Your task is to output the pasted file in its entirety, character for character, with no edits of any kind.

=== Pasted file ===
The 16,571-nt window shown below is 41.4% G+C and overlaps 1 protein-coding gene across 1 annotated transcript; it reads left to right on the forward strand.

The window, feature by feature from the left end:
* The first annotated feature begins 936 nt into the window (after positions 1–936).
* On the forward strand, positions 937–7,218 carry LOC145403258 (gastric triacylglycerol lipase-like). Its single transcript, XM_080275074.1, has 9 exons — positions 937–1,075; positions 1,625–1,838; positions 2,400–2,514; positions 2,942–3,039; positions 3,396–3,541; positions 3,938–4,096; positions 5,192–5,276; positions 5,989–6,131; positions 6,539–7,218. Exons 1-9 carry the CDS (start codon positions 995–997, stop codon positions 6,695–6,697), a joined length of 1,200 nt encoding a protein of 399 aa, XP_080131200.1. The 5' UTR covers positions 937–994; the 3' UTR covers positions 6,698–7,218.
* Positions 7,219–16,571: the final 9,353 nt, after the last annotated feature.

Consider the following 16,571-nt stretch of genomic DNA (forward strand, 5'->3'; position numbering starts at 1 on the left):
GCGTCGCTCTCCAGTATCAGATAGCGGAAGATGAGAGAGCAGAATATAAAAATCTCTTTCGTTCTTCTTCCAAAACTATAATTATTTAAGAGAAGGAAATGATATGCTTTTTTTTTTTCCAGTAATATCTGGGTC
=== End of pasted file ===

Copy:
The 16,571-nt window shown below is 41.4% G+C and overlaps 1 protein-coding gene across 1 annotated transcript; it reads left to right on the forward strand.

The window, feature by feature from the left end:
* The first annotated feature begins 936 nt into the window (after positions 1–936).
* On the forward strand, positions 937–7,218 carry LOC145403258 (gastric triacylglycerol lipase-like). Its single transcript, XM_080275074.1, has 9 exons — positions 937–1,075; positions 1,625–1,838; positions 2,400–2,514; positions 2,942–3,039; positions 3,396–3,541; positions 3,938–4,096; positions 5,192–5,276; positions 5,989–6,131; positions 6,539–7,218. Exons 1-9 carry the CDS (start codon positions 995–997, stop codon positions 6,695–6,697), a joined length of 1,200 nt encoding a protein of 399 aa, XP_080131200.1. The 5' UTR covers positions 937–994; the 3' UTR covers positions 6,698–7,218.
* Positions 7,219–16,571: the final 9,353 nt, after the last annotated feature.

Consider the following 16,571-nt stretch of genomic DNA (forward strand, 5'->3'; position numbering starts at 1 on the left):
GCGTCGCTCTCCAGTATCAGATAGCGGAAGATGAGAGAGCAGAATATAAAAATCTCTTTCGTTCTTCTTCCAAAACTATAATTATTTAAGAGAAGGAAATGATATGCTTTTTTTTTTTCCAGTAATATCTGGGTC